This wide lens has affected every facet of my life, including academics. Now, I feel more confident in choosing classes that interest me regardless of their perceived level of “prestige.” Sometimes I feel like I’m one of the only people I know who says “I am excited for my classes next quarter.” (As opposed to “I am completely f*cked.”) To be blunt, I think that’s incredibly sad. I suppose it all comes down to what you make out the purpose of college to be. If it’s to take classes that f*ck you as a means to meet some end, then I guess it makes sense. If you already worked your ass off in high school in bullsh*t subjects you didn’t give a sh*t about and don’t ever see a reason to go back to doing that in your life, then you might find yourself in a position similar to me. (Speaking of position, my left elbow keeps rubbing the arm of the woman next to me even though they are tucked in as close as they can be to my body without my jamming my forearms between my legs. Sorry, Lady. Cha girl gotta type.)

Let’s see, what else was new this quarter?

I got a cool new pair of glasses. Cath in College merchandise was produced and sold (still selling!) at the Stanford Student Store. ✨ I went to Boston for SWIB. ✨ I went to Vegas for Thanksgiving. ✨ I went to Half Moon Bay for champagne. ✨ I went to formal with Allan. We got a new president-elect. I wrote a post about the new president-elect. I made the 7th video in the “My ___ Quarter at Stanford” series, and gave a thumbs up to all the spin-offs I saw on YouTube. (Never get this wrong—I think copying is the sincerest form of flattery. A little credit to the OG does go a long way, though.)

Other than that, much is the same. Brows still fleek, nails still icy, yada yada.

Oh, and before I leave, since I got (way) over 500 likes on my recent Instagram post (see below for context,) I’ll be sharing an infographic about dog food very soon.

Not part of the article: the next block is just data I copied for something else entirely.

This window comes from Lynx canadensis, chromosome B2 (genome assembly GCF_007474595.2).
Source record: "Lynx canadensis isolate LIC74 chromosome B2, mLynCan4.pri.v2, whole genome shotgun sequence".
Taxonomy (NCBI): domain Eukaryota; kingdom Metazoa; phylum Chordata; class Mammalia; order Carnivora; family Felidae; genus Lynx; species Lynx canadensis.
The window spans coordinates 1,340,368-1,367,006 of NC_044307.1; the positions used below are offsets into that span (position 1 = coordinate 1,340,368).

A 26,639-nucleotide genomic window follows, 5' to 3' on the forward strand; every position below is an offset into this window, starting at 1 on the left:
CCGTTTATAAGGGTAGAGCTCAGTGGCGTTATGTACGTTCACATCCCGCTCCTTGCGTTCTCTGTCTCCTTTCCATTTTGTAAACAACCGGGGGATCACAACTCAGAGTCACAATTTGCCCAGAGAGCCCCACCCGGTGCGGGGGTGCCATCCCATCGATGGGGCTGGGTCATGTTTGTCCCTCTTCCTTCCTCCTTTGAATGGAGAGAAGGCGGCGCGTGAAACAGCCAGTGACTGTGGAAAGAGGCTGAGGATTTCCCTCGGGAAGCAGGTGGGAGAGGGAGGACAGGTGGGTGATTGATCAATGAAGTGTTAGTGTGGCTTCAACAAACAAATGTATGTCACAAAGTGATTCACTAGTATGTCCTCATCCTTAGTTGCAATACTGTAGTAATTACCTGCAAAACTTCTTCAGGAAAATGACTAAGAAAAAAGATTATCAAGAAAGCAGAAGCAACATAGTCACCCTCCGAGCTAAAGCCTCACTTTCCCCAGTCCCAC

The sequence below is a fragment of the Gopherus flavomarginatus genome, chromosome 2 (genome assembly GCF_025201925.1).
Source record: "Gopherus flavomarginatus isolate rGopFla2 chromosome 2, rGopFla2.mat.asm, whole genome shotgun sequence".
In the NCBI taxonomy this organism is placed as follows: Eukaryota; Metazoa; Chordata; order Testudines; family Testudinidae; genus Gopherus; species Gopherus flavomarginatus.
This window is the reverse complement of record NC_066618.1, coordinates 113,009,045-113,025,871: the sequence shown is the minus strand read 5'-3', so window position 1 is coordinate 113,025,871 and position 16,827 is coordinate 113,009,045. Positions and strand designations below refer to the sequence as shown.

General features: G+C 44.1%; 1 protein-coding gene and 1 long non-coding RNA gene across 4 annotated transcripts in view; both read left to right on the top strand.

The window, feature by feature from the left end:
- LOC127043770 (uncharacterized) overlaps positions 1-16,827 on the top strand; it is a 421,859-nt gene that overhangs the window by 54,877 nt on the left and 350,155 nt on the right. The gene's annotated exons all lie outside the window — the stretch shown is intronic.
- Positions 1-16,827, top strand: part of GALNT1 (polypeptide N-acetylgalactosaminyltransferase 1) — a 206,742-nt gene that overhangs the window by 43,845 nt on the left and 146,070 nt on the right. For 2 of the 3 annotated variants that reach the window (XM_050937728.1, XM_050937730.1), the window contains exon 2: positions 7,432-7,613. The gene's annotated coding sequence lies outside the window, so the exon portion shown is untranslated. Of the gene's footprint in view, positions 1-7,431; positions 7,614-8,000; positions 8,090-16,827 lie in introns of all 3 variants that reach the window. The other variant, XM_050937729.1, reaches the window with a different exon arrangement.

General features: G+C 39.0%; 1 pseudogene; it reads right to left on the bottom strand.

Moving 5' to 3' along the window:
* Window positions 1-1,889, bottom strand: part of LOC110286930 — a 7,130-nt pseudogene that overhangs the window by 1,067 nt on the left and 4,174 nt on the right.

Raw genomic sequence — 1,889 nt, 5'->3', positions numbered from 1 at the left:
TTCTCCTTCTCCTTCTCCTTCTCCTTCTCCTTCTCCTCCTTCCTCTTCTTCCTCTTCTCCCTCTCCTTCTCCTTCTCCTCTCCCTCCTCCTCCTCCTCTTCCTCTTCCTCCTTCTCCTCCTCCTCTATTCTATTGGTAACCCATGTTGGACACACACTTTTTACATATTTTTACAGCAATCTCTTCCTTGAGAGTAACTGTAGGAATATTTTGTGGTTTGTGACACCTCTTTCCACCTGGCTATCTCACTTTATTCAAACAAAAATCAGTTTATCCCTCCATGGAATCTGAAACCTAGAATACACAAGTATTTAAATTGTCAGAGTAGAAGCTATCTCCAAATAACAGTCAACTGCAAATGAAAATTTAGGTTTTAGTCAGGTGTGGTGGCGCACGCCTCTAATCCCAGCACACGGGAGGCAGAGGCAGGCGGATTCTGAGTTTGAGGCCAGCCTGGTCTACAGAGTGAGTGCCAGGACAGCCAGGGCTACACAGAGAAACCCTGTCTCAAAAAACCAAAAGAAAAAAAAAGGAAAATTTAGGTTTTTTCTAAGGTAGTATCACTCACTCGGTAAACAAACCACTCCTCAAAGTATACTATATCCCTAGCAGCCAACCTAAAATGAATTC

View this post on Instagram

If this gets 500 likes I'll do it

A post shared by Catherine Goetze (@catherinegoetze) on

Get ready.

With an abundance of love and a lil kissy kiss,

Kitty Cath

Written by Catherine Goetze

Catherine Goetze Find me on social media! Facebook: Twitter: @catherinegoetze Instagram: @catherinegoetze SnapChat: @catherinegoetze Contact me:


  1. Hey Cath –

    Every time I read your posts, I immediately feel my mood lighten. You keep things hella fresh, to say it simply. Your outlook on life is so easily seen through the way you write, and it’s simply inspiring. Although I’ve been a silent DR (I guess until now) I hope you know that there are a ton of us out here always looking forward to your vlogs and blogs.

    Thanks for always being so authentic and passionate with everything you do. It’s something I believe is rare in this current day. Your sibs are lucky to have you as an Ate, and we DRs are lucky to have you sharing your perspective and experience throughout college. Wishing you the best with this new quarter and the rest of your junior year!

    – Rayna


  2. Hi Cath,
    I’m so happy to hear that your junior year is shaping out to be a good one. I experienced a similar “sophomore slump” as you did last year. I find personal fulfillment from counseling and relating to people. I have a passion for being honest, authentic and addressing real issues that our society carelessly skims over. But there lie one of my problems: a passionate heart is not exactly a transferrable skill or a characteristic that is hardly ever related to a high-paying and prestigious career. Recently however, I have come to peace with my career choice and personal interests.
    I actually posted a blog about my version of the “sophomore slump” on my blog, and it would be amazing if you want to check it out:

    Keep up the amazing work Cath, keep being passionate, keep making a difference and keep being YOU!

    -Allie Blaising